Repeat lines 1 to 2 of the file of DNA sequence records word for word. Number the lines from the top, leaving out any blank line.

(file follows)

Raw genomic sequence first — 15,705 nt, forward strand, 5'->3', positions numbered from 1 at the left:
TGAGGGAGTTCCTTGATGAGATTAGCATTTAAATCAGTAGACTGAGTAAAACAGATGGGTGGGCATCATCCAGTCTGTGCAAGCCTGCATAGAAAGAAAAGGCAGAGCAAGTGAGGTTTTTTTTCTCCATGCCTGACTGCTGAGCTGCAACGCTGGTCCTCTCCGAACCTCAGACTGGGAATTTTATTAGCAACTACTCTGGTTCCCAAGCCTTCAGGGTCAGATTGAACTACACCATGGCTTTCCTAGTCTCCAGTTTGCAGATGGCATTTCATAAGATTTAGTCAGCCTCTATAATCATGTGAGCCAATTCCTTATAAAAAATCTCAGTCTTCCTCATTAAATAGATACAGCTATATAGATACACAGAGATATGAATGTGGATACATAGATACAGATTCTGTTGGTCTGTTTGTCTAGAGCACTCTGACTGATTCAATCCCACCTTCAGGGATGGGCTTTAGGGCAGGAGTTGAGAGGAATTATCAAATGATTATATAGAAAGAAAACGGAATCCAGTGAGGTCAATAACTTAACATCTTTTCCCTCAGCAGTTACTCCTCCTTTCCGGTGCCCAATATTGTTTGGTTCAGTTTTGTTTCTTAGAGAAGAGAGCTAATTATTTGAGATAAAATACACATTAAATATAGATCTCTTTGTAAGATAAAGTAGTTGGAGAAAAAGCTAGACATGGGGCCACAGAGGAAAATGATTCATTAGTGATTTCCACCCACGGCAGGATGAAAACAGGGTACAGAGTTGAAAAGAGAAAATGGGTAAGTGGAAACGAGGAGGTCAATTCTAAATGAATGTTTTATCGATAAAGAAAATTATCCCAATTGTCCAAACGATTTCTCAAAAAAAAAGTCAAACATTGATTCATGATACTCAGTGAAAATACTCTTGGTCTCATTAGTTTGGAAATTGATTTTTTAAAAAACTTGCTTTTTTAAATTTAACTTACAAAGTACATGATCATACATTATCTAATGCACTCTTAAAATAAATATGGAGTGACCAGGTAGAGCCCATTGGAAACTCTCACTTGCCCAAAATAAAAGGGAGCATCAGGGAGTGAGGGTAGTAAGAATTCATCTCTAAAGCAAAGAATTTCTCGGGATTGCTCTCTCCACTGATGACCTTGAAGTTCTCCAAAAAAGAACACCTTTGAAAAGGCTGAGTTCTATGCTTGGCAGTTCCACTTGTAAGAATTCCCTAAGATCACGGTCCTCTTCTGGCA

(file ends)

Raw genomic sequence first — 15,705 nt, forward strand, 5'->3', positions numbered from 1 at the left:
TGAGGGAGTTCCTTGATGAGATTAGCATTTAAATCAGTAGACTGAGTAAAACAGATGGGTGGGCATCATCCAGTCTGTGCAAGCCTGCATAGAAAGAAAAGGCAGAGCAAGTGAGGTTTTTTTTCTCCATGCCTGACTGCTGAGCTGCAACGCTGGTCCTCTCCGAACCTCAGACTGGGAATTTTATTAGCAACTACTCTGGTTCCCAAGCCTTCAGGGTCAGATTGAACTACACCATGGCTTTCCTAGTCTCCAGTTTGCAGATGGCATTTCATAAGATTTAGTCAGCCTCTATAATCATGTGAGCCAATTCCTTATAAAAAATCTCAGTCTTCCTCATTAAATAGATACAGCTATATAGATACACAGAGATATGAATGTGGATACATAGATACAGATTCTGTTGGTCTGTTTGTCTAGAGCACTCTGACTGATTCAATCCCACCTTCAGGGATGGGCTTTAGGGCAGGAGTTGAGAGGAATTATCAAATGATTATATAGAAAGAAAACGGAATCCAGTGAGGTCAATAACTTAACATCTTTTCCCTCAGCAGTTACTCCTCCTTTCCGGTGCCCAATATTGTTTGGTTCAGTTTTGTTTCTTAGAGAAGAGAGCTAATTATTTGAGATAAAATACACATTAAATATAGATCTCTTTGTAAGATAAAGTAGTTGGAGAAAAAGCTAGACATGGGGCCACAGAGGAAAATGATTCATTAGTGATTTCCACCCACGGCAGGATGAAAACAGGGTACAGAGTTGAAAAGAGAAAATGGGTAAGTGGAAACGAGGAGGTCAATTCTAAATGAATGTTTTATCGATAAAGAAAATTATCCCAATTGTCCAAACGATTTCTCAAAAAAAAAGTCAAACATTGATTCATGATACTCAGTGAAAATACTCTTGGTCTCATTAGTTTGGAAATTGATTTTTTAAAAAACTTGCTTTTTTAAATTTAACTTACAAAGTACATGATCATACATTATCTAATGCACTCTTAAAATAAATATGGAGTGACCAGGTAGAGCCCATTGGAAACTCTCACTTGCCCAAAATAAAAGGGAGCATCAGGGAGTGAGGGTAGTAAGAATTCATCTCTAAAGCAAAGAATTTCTCGGGATTGCTCTCTCCACTGATGACCTTGAAGTTCTCCAAAAAAGAACACCTTTGAAAAGGCTGAGTTCTATGCTTGGCAGTTCCACTTGTAAGAATTCCCTAAGATCACGGTCCTCTTCTGGCA